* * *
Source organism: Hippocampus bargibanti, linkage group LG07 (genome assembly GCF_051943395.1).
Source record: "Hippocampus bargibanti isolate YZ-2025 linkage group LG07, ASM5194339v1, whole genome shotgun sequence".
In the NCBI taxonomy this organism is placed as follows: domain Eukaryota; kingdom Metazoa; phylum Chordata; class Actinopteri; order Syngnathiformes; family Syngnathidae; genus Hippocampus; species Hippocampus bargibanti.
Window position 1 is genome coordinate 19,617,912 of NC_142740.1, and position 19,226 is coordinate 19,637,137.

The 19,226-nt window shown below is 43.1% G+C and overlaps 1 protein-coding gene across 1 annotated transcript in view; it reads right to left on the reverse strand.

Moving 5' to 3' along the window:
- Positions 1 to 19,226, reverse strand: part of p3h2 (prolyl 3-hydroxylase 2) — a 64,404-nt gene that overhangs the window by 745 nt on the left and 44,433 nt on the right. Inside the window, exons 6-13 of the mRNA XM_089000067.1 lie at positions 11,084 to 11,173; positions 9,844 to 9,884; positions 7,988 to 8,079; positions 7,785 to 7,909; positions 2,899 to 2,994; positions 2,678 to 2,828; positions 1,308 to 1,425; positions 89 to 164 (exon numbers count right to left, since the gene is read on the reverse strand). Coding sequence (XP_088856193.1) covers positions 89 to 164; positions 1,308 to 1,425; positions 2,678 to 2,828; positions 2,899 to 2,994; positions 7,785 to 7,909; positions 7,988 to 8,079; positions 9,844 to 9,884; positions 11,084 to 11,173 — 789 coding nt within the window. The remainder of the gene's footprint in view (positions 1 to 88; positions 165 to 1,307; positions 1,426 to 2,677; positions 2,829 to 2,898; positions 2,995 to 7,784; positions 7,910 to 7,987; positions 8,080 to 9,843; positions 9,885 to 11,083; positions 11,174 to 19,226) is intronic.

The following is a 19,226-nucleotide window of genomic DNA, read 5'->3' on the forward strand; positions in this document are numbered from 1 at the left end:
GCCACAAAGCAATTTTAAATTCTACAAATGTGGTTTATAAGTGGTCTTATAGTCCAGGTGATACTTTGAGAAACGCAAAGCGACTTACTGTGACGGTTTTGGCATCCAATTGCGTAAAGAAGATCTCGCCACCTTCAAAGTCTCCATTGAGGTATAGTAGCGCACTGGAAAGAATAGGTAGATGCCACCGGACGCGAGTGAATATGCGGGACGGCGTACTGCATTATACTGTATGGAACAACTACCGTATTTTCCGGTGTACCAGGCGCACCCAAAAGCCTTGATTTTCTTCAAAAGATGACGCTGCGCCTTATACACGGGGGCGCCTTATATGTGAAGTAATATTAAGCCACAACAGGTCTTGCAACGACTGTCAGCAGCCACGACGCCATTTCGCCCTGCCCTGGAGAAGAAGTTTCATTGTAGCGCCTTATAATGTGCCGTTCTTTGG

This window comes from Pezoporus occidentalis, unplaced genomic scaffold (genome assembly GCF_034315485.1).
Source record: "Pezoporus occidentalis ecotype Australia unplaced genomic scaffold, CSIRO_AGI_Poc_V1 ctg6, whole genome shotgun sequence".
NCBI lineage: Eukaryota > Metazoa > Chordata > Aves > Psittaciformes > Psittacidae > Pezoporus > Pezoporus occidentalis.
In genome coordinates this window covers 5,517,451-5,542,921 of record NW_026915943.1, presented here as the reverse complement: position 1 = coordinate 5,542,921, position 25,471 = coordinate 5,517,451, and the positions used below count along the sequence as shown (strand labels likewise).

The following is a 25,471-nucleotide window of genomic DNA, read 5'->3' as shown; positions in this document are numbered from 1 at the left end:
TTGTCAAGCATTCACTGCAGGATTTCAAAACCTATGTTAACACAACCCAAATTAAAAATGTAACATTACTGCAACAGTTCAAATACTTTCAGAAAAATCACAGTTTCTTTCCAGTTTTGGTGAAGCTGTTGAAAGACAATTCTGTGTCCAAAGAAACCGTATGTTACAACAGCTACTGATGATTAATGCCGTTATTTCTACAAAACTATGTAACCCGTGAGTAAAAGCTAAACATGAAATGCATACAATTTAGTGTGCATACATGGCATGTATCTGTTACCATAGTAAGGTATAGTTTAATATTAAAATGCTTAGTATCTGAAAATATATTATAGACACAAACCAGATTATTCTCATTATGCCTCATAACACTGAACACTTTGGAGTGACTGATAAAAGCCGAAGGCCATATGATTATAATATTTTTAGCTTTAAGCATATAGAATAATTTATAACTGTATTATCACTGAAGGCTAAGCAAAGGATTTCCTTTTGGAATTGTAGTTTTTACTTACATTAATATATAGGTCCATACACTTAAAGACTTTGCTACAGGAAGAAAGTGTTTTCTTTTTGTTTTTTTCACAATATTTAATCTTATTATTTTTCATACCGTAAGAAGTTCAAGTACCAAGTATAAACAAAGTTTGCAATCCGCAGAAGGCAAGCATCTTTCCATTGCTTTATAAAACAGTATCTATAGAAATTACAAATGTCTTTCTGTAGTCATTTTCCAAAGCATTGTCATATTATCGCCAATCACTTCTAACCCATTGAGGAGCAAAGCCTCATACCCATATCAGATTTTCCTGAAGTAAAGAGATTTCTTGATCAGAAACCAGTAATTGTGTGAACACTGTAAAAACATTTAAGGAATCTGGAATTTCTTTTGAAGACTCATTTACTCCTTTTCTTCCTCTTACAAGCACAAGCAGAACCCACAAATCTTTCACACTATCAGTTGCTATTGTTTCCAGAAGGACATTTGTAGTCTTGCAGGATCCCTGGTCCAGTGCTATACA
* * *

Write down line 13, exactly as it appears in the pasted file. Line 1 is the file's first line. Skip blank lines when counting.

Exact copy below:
In genome coordinates this window covers 5,517,451-5,542,921 of record NW_026915943.1, presented here as the reverse complement: position 1 = coordinate 5,542,921, position 25,471 = coordinate 5,517,451, and the positions used below count along the sequence as shown (strand labels likewise).